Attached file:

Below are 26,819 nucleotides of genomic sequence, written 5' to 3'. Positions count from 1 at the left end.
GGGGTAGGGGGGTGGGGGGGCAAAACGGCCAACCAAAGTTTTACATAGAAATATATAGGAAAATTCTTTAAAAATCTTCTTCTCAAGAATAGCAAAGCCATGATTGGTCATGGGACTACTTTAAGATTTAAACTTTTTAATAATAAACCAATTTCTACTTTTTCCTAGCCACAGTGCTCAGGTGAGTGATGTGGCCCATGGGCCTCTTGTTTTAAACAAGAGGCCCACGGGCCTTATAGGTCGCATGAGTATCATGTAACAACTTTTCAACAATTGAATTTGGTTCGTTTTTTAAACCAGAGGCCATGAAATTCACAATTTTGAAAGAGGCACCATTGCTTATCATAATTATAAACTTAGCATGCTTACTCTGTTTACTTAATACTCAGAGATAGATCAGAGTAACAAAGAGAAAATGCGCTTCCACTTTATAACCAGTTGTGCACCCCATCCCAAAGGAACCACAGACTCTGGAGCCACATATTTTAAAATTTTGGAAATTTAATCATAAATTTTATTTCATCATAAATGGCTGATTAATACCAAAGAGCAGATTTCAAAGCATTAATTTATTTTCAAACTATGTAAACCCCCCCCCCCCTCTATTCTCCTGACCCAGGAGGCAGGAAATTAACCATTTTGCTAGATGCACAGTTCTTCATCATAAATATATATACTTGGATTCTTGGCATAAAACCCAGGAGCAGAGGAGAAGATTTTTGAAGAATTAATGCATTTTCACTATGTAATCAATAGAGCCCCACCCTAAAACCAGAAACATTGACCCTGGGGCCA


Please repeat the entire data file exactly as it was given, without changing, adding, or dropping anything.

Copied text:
Below are 26,819 nucleotides of genomic sequence, written 5' to 3'. Positions count from 1 at the left end.
GGGGTAGGGGGGTGGGGGGGCAAAACGGCCAACCAAAGTTTTACATAGAAATATATAGGAAAATTCTTTAAAAATCTTCTTCTCAAGAATAGCAAAGCCATGATTGGTCATGGGACTACTTTAAGATTTAAACTTTTTAATAATAAACCAATTTCTACTTTTTCCTAGCCACAGTGCTCAGGTGAGTGATGTGGCCCATGGGCCTCTTGTTTTAAACAAGAGGCCCACGGGCCTTATAGGTCGCATGAGTATCATGTAACAACTTTTCAACAATTGAATTTGGTTCGTTTTTTAAACCAGAGGCCATGAAATTCACAATTTTGAAAGAGGCACCATTGCTTATCATAATTATAAACTTAGCATGCTTACTCTGTTTACTTAATACTCAGAGATAGATCAGAGTAACAAAGAGAAAATGCGCTTCCACTTTATAACCAGTTGTGCACCCCATCCCAAAGGAACCACAGACTCTGGAGCCACATATTTTAAAATTTTGGAAATTTAATCATAAATTTTATTTCATCATAAATGGCTGATTAATACCAAAGAGCAGATTTCAAAGCATTAATTTATTTTCAAACTATGTAAACCCCCCCCCCCCTCTATTCTCCTGACCCAGGAGGCAGGAAATTAACCATTTTGCTAGATGCACAGTTCTTCATCATAAATATATATACTTGGATTCTTGGCATAAAACCCAGGAGCAGAGGAGAAGATTTTTGAAGAATTAATGCATTTTCACTATGTAATCAATAGAGCCCCACCCTAAAACCAGAAACATTGACCCTGGGGCCA